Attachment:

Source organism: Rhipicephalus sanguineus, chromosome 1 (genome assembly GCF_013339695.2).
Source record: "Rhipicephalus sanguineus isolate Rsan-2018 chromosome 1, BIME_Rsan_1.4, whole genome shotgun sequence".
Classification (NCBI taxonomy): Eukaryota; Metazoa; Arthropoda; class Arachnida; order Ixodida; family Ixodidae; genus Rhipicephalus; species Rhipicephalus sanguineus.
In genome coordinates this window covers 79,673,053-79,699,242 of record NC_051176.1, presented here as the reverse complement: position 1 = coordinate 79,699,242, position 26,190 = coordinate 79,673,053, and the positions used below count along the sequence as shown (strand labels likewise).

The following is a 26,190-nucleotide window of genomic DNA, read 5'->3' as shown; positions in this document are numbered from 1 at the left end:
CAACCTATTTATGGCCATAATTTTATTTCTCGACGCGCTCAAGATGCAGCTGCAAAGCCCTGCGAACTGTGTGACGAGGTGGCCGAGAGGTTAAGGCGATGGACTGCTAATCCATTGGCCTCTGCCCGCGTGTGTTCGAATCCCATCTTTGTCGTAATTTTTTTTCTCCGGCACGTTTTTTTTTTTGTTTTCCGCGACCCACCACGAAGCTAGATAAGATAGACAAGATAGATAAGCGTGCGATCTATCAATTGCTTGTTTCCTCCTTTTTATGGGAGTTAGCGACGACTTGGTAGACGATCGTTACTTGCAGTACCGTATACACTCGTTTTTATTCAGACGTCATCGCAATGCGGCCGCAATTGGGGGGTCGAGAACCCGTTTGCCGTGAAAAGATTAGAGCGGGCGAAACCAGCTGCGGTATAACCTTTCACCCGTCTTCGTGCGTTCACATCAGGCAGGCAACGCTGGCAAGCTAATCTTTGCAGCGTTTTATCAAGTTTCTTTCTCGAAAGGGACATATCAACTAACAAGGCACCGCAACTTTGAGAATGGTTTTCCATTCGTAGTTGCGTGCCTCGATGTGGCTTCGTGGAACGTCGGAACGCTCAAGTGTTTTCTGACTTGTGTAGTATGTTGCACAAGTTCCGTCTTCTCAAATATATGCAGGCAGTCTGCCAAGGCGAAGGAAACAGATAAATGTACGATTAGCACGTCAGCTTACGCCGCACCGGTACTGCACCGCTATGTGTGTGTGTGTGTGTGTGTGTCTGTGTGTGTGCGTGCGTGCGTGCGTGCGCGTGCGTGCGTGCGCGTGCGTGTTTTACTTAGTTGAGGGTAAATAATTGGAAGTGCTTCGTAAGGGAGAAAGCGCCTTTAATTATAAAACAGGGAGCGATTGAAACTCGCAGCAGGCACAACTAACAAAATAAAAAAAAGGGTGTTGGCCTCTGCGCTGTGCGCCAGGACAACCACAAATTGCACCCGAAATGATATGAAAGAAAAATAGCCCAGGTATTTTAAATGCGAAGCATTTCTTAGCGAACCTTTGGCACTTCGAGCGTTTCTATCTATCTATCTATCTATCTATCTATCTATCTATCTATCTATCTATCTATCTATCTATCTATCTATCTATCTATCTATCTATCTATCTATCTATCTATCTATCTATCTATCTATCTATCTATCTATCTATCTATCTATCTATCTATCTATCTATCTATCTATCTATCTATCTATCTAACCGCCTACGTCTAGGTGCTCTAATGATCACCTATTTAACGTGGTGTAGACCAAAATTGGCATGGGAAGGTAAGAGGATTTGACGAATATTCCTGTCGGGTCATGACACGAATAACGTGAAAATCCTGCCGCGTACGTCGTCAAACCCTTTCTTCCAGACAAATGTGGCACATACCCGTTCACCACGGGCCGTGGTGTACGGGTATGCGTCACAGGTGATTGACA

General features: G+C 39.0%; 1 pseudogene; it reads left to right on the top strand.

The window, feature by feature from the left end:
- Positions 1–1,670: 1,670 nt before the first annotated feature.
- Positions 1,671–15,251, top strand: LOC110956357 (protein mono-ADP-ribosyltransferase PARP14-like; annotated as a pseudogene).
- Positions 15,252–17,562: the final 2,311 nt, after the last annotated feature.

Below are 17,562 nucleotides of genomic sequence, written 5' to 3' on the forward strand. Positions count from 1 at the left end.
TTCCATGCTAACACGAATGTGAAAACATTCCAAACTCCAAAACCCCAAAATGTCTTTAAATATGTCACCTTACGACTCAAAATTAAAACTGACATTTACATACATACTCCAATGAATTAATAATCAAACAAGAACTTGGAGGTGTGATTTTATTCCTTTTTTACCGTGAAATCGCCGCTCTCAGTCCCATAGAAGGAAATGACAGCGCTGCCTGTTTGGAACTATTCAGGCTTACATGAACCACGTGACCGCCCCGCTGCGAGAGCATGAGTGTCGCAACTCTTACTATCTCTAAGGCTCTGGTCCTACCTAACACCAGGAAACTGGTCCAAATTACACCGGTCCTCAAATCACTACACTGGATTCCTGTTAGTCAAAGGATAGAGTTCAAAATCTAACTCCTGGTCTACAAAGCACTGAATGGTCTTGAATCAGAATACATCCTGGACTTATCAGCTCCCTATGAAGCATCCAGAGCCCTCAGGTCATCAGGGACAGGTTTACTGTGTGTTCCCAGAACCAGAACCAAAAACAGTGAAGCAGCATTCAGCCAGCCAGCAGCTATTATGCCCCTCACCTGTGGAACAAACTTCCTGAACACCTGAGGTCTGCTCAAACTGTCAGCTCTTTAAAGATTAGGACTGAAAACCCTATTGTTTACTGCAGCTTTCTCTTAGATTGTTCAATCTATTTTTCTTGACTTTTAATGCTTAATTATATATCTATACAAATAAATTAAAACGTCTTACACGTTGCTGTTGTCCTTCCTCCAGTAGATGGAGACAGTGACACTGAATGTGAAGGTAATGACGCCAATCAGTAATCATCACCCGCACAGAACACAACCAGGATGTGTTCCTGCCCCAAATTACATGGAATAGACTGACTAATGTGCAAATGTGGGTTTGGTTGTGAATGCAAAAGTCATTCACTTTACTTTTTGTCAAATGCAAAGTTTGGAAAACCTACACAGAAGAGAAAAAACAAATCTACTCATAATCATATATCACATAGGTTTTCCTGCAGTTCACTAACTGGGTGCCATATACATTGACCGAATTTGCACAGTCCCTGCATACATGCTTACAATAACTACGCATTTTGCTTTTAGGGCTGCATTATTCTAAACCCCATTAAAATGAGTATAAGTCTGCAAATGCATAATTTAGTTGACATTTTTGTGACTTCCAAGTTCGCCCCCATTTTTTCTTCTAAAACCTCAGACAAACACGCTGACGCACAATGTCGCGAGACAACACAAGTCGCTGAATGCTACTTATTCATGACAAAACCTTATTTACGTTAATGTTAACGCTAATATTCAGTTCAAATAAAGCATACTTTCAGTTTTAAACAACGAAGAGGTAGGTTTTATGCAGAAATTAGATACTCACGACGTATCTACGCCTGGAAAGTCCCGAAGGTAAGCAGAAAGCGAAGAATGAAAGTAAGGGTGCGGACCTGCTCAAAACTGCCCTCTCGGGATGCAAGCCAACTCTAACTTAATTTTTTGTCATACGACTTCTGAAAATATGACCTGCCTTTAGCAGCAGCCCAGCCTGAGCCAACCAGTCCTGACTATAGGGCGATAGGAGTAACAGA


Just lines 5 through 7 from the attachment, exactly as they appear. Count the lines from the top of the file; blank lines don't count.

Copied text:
The following is a 26,190-nucleotide window of genomic DNA, read 5'->3' as shown; positions in this document are numbered from 1 at the left end:
CAACCTATTTATGGCCATAATTTTATTTCTCGACGCGCTCAAGATGCAGCTGCAAAGCCCTGCGAACTGTGTGACGAGGTGGCCGAGAGGTTAAGGCGATGGACTGCTAATCCATTGGCCTCTGCCCGCGTGTGTTCGAATCCCATCTTTGTCGTAATTTTTTTTCTCCGGCACGTTTTTTTTTTTGTTTTCCGCGACCCACCACGAAGCTAGATAAGATAGACAAGATAGATAAGCGTGCGATCTATCAATTGCTTGTTTCCTCCTTTTTATGGGAGTTAGCGACGACTTGGTAGACGATCGTTACTTGCAGTACCGTATACACTCGTTTTTATTCAGACGTCATCGCAATGCGGCCGCAATTGGGGGGTCGAGAACCCGTTTGCCGTGAAAAGATTAGAGCGGGCGAAACCAGCTGCGGTATAACCTTTCACCCGTCTTCGTGCGTTCACATCAGGCAGGCAACGCTGGCAAGCTAATCTTTGCAGCGTTTTATCAAGTTTCTTTCTCGAAAGGGACATATCAACTAACAAGGCACCGCAACTTTGAGAATGGTTTTCCATTCGTAGTTGCGTGCCTCGATGTGGCTTCGTGGAACGTCGGAACGCTCAAGTGTTTTCTGACTTGTGTAGTATGTTGCACAAGTTCCGTCTTCTCAAATATATGCAGGCAGTCTGCCAAGGCGAAGGAAACAGATAAATGTACGATTAGCACGTCAGCTTACGCCGCACCGGTACTGCACCGCTATGTGTGTGTGTGTGTGTGTGTGTCTGTGTGTGTGCGTGCGTGCGTGCGTGCGCGTGCGTGCGTGCGCGTGCGTGTTTTACTTAGTTGAGGGTAAATAATTGGAAGTGCTTCGTAAGGGAGAAAGCGCCTTTAATTATAAAACAGGGAGCGATTGAAACTCGCAGCAGGCACAACTAACAAAATAAAAAAAAGGGTGTTGGCCTCTGCGCTGTGCGCCAGGACAACCACAAATTGCACCCGAAATGATATGAAAGAAAAATAGCCCAGGTATTTTAAATGCGAAGCATTTCTTAGCGAACCTTTGGCACTTCGAGCGTTTCTATCTATCTATCTATCTATCTATCTATCTATCTATCTATCTATCTATCTATCTATCTATCTATCTATCTATCTATCTATCTATCTATCTATCTATCTATCTATCTATCTATCTATCTATCTATCTATCTATCTATCTATCTATCTATCTATCTATCTATCTATCTATCTATCTATCTAACCGCCTACGTCTAGGTGCTCTAATGATCACCTATTTAACGTGGTGTAGACCAAAATTGGCATGGGAAGGTAAGAGGATTTGACGAATATTCCTGTCGGGTCATGACACGAATAACGTGAAAATCCTGCCGCGTACGTCGTCAAACCCTTTCTTCCAGACAAATGTGGCACATACCCGTTCACCACGGGCCGTGGTGTACGGGTATGCGTCACAGGTGATTGACA

General features: G+C 39.0%; 1 pseudogene; it reads left to right on the top strand.